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Traumatic Subarachnoid Hemorrhage Resulting from Posterior Communicating Artery Rupture

Authors Kim J, Lee SJ

Received 16 March 2020

Accepted for publication 12 June 2020

Published 26 June 2020 Volume 2020:13 Pages 237—241


Checked for plagiarism Yes

Review by Single-blind

Peer reviewer comments 2

Editor who approved publication: Professor Ronald Prineas

Jiha Kim,1,2 Seung Jin Lee1,2

1Department of Neurosurgery, Kangwon National University School of Medicine, Chuncheon-Si, Gangwon-Do, South Korea; 2Department of Neurosurgery, Kangwon National University Hospital, Chuncheon-Si, Gangwon-Do, South Korea

Correspondence: Jiha Kim
Department of Neurosurgery, Kangwon National University School of Medicine, 1 Gangwondaehak-gil, Chuncheon-Si, Gangwon-Do 24341, South Korea
Tel +82-33-258-2410
Fax +82-33-258-9489

Abstract: Traumatic subarachnoid hemorrhage (SAH), a common finding following head trauma, is usually a benign condition with a favorable outcome, seldom requiring surgical intervention. Unlike nontraumatic aneurysmal SAH, most cases of traumatic SAH occur in the sulci of the cerebral convexities, and only rarely arise at the base of the brain. Basal traumatic SAH can be life-threatening and is primarily associated with rupture of vertebrobasilar arteries. We herein present a rare case of basal traumatic SAH resulting from rupture of the posterior communicating artery (PCoA). A 77-year-old male was taken to the emergency department in a semicomatose state. Upon arrival at emergency room, the patient had a Glasgow coma scale (GCS) score of 6 (E1M3V2), and the neurologic examination demonstrated no focal neurologic deficit. Although the trauma history was evident from abrasions and bruising on the face and chest, brain computed tomography (CT) demonstrated basal SAH, which is typical for nontraumatic aneurysmal SAH. Subsequent digital subtraction angiography (DSA) disclosed a traumatic rupture at the mid-portion of right PCoA and ongoing extravasation of contrast media. Despite emergent trapping of the right PCoA by endovascular surgery, the patient’s clinical condition only minimally improved. The patient remained bed-ridden with stuporous mentality and persistent hydrocephalus. To the best of our knowledge, this is the first reported case of basal traumatic SAH originating from rupture of the PCoA. This case demonstrates that a meticulous vascular workup is mandatory for every patient with basal SAH, even though a trauma history is clear.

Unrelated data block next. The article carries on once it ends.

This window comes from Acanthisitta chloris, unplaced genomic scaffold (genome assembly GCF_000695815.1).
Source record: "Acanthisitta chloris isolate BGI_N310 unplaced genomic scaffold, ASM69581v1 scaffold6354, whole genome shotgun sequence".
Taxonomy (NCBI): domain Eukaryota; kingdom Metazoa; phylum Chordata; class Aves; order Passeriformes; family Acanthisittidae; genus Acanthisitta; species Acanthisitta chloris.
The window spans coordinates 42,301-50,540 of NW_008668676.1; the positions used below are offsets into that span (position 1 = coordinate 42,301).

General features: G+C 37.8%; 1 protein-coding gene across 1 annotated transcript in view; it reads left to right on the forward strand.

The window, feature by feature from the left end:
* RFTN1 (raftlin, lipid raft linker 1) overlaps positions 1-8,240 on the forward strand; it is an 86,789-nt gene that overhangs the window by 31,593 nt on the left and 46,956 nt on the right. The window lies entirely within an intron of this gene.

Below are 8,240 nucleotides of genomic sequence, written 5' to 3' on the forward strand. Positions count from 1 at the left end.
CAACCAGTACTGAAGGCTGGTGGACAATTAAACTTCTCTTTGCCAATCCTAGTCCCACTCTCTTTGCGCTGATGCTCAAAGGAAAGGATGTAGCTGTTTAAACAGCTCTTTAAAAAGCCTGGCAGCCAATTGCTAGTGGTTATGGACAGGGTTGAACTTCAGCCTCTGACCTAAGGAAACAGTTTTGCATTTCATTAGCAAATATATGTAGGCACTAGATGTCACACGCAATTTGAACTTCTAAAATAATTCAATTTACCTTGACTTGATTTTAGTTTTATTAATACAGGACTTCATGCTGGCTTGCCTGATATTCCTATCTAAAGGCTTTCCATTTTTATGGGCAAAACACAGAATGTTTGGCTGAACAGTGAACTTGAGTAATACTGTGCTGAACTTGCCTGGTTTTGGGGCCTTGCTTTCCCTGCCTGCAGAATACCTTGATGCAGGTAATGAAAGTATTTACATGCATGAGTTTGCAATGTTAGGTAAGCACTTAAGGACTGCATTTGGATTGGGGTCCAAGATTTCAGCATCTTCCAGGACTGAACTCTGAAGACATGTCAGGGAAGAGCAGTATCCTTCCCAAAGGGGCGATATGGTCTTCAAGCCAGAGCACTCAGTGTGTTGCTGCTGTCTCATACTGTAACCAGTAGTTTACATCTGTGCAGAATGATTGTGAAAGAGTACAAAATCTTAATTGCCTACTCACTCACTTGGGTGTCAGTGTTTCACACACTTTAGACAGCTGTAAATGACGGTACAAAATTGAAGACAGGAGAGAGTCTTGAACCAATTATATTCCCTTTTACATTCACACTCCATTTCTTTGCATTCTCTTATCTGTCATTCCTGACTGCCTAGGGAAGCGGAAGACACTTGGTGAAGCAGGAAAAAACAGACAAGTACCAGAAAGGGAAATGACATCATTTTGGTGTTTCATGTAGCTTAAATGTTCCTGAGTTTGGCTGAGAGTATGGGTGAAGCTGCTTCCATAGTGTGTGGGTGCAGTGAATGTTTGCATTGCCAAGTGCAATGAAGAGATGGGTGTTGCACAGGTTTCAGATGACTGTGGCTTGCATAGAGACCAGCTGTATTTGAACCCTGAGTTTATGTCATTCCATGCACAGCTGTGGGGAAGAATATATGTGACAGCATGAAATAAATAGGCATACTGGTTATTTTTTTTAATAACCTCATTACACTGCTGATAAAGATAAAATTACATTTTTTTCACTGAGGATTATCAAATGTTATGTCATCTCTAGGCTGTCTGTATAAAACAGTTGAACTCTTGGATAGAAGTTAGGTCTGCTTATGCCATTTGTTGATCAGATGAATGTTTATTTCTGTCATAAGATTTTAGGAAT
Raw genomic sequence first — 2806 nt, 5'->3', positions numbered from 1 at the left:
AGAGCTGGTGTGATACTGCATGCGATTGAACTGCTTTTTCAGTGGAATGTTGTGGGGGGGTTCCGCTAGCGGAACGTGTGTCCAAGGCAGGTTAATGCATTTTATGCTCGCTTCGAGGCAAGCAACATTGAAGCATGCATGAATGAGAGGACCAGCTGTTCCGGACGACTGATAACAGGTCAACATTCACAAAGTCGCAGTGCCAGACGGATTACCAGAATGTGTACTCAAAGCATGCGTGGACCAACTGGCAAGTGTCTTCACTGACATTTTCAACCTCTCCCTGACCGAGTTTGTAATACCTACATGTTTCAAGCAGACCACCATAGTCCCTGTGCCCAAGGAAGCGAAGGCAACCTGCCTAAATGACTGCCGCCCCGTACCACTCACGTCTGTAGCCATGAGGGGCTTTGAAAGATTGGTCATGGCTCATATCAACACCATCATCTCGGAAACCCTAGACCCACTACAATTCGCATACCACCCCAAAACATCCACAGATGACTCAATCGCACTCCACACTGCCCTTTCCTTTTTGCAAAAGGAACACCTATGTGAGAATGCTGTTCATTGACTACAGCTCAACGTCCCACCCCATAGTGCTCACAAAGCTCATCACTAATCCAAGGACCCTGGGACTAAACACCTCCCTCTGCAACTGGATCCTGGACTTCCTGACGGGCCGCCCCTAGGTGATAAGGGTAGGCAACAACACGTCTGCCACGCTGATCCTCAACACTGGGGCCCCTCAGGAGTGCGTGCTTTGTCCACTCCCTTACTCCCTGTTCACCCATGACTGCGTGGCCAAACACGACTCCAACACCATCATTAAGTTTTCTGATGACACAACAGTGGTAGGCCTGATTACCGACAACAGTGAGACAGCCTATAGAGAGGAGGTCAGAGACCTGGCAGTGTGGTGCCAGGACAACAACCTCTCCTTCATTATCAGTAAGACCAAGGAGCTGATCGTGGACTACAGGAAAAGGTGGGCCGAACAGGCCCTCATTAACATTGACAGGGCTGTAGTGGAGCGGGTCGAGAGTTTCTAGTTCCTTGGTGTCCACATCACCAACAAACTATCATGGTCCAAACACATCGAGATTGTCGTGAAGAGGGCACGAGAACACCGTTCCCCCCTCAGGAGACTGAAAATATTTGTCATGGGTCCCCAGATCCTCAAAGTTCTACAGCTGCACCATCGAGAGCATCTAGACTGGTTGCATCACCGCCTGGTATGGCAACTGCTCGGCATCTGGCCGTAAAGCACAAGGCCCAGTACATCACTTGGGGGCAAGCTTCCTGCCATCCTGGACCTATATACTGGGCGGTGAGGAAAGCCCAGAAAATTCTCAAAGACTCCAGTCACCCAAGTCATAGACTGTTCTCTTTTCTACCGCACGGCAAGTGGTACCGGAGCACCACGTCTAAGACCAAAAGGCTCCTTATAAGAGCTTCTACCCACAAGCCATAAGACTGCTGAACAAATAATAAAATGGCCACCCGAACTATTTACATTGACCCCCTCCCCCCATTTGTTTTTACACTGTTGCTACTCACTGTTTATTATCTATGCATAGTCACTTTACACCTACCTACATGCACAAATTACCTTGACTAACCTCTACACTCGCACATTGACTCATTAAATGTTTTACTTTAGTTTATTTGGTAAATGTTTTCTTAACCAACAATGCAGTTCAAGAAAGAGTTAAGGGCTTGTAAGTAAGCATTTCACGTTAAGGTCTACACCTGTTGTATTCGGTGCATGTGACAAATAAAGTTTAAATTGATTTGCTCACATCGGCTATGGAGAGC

Keywords: traumatic subarachnoid hemorrhage, traumatic rupture, posterior communicating artery

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